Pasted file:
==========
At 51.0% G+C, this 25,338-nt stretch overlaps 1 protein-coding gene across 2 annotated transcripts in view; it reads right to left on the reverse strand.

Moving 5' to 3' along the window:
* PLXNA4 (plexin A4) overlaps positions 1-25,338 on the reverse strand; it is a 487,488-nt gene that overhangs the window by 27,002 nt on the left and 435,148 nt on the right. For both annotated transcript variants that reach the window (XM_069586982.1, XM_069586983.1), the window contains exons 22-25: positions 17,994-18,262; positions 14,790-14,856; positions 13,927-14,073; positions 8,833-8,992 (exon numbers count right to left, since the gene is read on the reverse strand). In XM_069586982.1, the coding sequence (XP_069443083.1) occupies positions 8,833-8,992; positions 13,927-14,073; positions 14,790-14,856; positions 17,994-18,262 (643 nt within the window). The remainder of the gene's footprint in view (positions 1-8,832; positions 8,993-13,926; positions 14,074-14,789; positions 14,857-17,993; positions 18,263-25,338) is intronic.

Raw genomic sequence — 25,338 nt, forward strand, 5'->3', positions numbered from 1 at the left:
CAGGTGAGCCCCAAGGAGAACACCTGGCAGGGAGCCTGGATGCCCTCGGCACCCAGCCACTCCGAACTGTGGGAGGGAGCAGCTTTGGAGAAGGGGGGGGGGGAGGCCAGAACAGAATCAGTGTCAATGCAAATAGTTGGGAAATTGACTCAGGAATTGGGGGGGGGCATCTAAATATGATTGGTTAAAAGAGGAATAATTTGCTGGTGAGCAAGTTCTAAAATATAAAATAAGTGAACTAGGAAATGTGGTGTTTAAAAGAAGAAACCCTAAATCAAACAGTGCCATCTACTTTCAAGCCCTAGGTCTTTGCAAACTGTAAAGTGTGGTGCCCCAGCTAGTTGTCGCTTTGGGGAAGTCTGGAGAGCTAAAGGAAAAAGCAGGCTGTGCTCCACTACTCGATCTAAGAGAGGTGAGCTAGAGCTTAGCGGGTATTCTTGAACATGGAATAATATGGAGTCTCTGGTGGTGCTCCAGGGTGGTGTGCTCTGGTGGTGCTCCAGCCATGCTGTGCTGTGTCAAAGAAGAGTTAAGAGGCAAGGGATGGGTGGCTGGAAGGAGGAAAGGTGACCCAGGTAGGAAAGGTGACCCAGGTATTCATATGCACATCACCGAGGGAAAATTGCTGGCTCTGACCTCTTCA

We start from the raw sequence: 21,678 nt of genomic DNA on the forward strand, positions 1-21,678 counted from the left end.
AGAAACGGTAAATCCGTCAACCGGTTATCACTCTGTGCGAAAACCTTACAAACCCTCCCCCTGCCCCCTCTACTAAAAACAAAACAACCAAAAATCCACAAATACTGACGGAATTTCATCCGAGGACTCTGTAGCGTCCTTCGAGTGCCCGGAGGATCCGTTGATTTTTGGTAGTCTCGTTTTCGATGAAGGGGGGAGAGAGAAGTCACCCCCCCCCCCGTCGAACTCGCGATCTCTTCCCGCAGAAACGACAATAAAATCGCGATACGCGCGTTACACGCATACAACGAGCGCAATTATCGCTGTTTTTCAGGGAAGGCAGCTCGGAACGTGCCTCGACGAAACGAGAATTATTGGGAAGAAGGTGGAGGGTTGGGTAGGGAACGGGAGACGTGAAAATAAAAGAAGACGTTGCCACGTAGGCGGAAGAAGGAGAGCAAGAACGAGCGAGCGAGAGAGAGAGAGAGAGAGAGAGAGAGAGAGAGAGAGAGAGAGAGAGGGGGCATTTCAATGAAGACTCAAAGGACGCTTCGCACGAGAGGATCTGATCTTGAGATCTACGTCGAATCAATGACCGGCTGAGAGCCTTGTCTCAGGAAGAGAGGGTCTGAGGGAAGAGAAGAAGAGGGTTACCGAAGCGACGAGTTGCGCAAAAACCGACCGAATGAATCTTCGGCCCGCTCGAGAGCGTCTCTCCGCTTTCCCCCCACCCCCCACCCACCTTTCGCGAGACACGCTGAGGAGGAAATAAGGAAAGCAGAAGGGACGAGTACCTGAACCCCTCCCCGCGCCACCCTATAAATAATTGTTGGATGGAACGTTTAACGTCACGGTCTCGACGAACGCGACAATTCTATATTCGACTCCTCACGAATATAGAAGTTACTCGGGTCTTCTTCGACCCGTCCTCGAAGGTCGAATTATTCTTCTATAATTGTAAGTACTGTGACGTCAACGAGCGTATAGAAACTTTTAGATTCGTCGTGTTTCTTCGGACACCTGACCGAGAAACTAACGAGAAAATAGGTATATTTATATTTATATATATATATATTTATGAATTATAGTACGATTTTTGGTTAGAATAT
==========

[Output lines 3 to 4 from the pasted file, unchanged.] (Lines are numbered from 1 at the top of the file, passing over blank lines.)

* PLXNA4 (plexin A4) overlaps positions 1-25,338 on the reverse strand; it is a 487,488-nt gene that overhangs the window by 27,002 nt on the left and 435,148 nt on the right. For both annotated transcript variants that reach the window (XM_069586982.1, XM_069586983.1), the window contains exons 22-25: positions 17,994-18,262; positions 14,790-14,856; positions 13,927-14,073; positions 8,833-8,992 (exon numbers count right to left, since the gene is read on the reverse strand). In XM_069586982.1, the coding sequence (XP_069443083.1) occupies positions 8,833-8,992; positions 13,927-14,073; positions 14,790-14,856; positions 17,994-18,262 (643 nt within the window). The remainder of the gene's footprint in view (positions 1-8,832; positions 8,993-13,926; positions 14,074-14,789; positions 14,857-17,993; positions 18,263-25,338) is intronic.

Raw genomic sequence — 25,338 nt, forward strand, 5'->3', positions numbered from 1 at the left: